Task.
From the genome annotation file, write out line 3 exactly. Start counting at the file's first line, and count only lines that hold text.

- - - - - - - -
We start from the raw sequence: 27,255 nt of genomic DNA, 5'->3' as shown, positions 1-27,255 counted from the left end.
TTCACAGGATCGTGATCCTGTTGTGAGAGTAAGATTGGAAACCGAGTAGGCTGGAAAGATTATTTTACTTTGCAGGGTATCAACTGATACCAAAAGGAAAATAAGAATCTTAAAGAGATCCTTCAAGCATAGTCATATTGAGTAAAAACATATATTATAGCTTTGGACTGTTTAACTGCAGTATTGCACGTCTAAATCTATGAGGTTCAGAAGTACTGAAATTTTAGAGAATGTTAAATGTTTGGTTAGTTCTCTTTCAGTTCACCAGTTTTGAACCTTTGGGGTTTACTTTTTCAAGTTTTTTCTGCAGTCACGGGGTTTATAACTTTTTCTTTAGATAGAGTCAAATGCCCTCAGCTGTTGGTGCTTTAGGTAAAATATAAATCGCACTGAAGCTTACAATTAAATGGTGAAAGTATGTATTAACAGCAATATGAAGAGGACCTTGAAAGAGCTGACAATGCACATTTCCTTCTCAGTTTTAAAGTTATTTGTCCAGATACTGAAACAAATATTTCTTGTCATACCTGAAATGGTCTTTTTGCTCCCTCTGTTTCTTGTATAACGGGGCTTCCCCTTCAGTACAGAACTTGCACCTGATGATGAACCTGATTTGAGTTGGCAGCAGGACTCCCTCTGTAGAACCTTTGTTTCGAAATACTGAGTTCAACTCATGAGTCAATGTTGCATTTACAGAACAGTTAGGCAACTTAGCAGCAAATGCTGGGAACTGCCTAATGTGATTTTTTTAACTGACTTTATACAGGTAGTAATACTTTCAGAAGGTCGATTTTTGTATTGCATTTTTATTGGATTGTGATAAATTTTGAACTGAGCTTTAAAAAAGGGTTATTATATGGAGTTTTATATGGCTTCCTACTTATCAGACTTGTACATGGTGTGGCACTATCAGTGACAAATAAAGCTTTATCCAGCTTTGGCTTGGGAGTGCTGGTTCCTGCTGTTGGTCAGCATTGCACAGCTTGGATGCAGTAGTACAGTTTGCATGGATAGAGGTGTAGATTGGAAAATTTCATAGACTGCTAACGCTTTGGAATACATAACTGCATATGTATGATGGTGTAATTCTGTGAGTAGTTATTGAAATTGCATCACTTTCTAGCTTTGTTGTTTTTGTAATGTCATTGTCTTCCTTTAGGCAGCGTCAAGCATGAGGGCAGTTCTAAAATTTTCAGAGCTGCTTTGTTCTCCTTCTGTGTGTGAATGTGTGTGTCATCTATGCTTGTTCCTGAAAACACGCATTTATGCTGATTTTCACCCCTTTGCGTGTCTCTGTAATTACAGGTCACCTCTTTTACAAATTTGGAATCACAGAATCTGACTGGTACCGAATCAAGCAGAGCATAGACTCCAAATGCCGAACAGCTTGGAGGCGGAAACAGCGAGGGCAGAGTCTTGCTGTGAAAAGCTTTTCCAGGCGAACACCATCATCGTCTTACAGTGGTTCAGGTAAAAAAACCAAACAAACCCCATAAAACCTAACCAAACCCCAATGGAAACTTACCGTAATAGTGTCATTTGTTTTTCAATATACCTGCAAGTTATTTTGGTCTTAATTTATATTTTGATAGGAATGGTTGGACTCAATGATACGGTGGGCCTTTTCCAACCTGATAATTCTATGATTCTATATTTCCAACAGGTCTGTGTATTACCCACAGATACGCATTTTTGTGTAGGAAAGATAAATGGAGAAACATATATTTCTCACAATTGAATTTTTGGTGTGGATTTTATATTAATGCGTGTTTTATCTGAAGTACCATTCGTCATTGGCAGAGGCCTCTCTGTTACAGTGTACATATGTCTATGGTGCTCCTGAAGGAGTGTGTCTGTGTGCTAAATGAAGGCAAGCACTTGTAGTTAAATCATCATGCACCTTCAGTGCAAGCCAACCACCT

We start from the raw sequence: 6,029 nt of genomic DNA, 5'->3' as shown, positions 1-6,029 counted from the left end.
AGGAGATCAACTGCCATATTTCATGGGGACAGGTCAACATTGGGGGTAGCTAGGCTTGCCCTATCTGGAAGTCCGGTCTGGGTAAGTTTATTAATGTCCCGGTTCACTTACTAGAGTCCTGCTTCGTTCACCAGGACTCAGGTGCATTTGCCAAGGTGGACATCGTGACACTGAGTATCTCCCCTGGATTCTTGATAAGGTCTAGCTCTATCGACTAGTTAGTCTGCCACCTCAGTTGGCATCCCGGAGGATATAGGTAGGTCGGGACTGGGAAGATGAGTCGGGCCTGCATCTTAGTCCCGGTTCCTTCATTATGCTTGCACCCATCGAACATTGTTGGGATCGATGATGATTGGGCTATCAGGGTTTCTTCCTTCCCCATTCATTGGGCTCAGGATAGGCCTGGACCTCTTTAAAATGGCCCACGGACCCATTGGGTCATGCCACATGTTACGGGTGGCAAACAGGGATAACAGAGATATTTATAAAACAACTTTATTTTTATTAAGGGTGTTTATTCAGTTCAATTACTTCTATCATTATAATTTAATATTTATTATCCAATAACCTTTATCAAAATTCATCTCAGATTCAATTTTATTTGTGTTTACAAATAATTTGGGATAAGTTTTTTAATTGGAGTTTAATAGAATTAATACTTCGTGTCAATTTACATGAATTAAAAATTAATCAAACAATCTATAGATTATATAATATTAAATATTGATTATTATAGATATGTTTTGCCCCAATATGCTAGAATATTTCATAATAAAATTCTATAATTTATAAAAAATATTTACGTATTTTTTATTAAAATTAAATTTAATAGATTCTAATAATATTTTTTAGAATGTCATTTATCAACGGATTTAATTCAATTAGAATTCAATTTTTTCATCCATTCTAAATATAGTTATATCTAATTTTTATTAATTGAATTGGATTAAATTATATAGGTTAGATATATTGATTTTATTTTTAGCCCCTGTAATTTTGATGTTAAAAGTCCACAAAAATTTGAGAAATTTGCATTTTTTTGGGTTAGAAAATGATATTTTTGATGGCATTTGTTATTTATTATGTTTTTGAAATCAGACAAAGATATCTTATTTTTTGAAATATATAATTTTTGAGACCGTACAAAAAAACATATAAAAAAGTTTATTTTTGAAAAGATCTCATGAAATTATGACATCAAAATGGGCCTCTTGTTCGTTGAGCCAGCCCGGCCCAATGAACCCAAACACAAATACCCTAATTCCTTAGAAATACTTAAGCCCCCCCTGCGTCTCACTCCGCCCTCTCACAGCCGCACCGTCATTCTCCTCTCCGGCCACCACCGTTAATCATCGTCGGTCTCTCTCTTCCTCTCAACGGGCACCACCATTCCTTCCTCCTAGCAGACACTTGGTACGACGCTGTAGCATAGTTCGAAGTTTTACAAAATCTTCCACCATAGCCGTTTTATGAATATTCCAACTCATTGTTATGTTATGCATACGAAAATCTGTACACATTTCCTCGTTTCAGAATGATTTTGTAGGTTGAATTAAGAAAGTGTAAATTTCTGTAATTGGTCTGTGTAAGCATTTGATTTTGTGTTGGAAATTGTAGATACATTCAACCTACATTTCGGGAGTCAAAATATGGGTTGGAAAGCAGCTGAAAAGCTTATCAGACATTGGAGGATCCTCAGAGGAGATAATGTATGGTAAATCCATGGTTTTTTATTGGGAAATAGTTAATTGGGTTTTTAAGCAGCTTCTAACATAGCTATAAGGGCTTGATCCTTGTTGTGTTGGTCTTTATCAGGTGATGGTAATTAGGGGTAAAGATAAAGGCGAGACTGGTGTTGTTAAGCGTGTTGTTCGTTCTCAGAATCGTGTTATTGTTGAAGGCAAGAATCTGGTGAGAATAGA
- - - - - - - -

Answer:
We start from the raw sequence: 6,029 nt of genomic DNA, 5'->3' as shown, positions 1-6,029 counted from the left end.